The fact is, technological advancements have long contributed to human and political development. Technology has impacted physical spaces of human history as well as deeply psychological ones. It has even shaped revolution. For example, Ernesto “Che” Guevara wrote a letter to his children a half-century ago, instructing them to mature as good revolutionaries, and to study hard in order to “master technology, which allows [humans] to master nature.” Lewis Mumford, in his 1962 work, The myth of the machine: Technics and human development, wrote something reverberant of Guevara’s missive to his children. Mumford noted that, per “the relation of man to technics,” advancement from the “primeval state of man” is marked by the “invention of tools and weapons for the purpose of achieving mastery over the forces of nature.” This, argued Mumford, would push humanity toward “a radically different condition, in which he will have not only conquered nature, but detached himself as far as possible from the organic habitat.”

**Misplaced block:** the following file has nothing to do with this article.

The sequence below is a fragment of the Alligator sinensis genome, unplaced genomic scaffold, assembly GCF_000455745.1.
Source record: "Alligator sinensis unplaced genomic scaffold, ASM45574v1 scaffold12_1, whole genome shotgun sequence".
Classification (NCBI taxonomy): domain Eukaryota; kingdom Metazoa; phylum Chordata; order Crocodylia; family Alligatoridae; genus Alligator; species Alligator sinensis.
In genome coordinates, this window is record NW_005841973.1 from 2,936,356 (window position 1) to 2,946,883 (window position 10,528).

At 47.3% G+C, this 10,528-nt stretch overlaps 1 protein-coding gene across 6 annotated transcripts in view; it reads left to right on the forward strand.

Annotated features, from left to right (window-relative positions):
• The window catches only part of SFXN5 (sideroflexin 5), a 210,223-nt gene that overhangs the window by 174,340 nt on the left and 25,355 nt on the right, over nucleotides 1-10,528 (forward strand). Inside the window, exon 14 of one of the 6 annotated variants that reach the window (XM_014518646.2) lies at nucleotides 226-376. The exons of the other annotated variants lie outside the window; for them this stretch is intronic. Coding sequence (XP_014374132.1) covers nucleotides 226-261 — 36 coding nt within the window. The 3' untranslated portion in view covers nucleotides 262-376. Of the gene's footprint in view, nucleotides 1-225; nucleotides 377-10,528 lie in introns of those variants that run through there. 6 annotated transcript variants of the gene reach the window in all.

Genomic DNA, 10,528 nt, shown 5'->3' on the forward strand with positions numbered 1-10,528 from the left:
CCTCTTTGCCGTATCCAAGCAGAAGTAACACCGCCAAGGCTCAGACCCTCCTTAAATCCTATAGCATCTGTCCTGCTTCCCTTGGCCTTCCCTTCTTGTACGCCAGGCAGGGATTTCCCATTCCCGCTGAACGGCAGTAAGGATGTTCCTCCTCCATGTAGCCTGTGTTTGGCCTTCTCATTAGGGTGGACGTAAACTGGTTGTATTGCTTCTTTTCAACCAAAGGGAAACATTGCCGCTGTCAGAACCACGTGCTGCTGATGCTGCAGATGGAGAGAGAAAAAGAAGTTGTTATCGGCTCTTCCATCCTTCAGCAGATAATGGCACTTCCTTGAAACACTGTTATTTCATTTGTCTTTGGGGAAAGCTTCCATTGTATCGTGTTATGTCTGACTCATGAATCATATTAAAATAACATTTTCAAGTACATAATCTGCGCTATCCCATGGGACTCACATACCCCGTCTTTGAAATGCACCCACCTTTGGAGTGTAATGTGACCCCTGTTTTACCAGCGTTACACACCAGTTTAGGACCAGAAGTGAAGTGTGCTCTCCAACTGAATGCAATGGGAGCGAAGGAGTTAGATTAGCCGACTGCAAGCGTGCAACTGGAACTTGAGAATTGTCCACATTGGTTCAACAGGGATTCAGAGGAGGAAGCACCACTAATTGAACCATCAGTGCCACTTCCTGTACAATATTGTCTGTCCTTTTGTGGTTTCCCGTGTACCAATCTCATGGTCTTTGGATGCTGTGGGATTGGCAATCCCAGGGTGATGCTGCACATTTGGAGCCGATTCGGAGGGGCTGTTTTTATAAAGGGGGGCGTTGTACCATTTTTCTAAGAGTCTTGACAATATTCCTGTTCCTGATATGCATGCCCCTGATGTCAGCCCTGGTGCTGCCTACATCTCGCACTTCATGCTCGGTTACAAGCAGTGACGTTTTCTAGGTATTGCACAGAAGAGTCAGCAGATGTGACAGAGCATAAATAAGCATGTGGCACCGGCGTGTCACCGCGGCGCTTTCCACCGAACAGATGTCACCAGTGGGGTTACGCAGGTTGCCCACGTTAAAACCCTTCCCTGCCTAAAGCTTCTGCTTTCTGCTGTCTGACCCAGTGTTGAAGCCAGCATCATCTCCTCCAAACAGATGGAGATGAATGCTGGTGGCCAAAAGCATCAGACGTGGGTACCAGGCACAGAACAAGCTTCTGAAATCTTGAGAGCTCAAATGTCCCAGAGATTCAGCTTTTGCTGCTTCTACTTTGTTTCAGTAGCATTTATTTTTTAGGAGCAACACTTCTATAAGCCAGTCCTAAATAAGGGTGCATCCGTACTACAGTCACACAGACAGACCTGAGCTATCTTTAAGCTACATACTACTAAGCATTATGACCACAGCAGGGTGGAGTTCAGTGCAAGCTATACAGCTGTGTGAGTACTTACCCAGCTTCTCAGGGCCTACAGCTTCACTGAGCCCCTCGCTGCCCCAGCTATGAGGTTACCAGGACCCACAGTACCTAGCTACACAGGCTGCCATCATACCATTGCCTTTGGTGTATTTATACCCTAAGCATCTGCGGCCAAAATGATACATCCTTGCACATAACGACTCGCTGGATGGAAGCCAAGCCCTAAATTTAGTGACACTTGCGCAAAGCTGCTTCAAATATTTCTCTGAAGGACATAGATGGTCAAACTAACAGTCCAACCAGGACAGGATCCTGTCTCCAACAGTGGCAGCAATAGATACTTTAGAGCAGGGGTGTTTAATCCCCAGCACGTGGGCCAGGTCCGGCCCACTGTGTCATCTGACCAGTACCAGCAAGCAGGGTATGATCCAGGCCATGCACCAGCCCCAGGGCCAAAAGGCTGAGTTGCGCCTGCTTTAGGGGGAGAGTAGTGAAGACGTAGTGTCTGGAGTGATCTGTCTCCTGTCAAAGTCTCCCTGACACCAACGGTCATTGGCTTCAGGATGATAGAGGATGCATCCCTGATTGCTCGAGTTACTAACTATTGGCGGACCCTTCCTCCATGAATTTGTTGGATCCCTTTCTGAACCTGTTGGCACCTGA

Does human mastery of a habitat truly ring the bell of freedom and development, though? In 1958, German philosopher Hanna Arendt published her book The Human Condition. In her work, the philosopher addressed both “human condition” and “human nature.” The philosopher signaled space exploration in particular, and the mark it left on the general trajectory of human progress. Arendt made her distinction between the human condition and human nature yet apparent. She postulated that were humans to colonize the moon, or some other “planetary body,” the conditions under which humans lived would change; human nature, which is endogenous to the human being, however, would remain uncompromised. Wisely, her paradigmatic forecast did not preclude advancing technology from profoundly reshaping human existence. Thus it need not only send robots to Mars; it must fix earthly problems, too.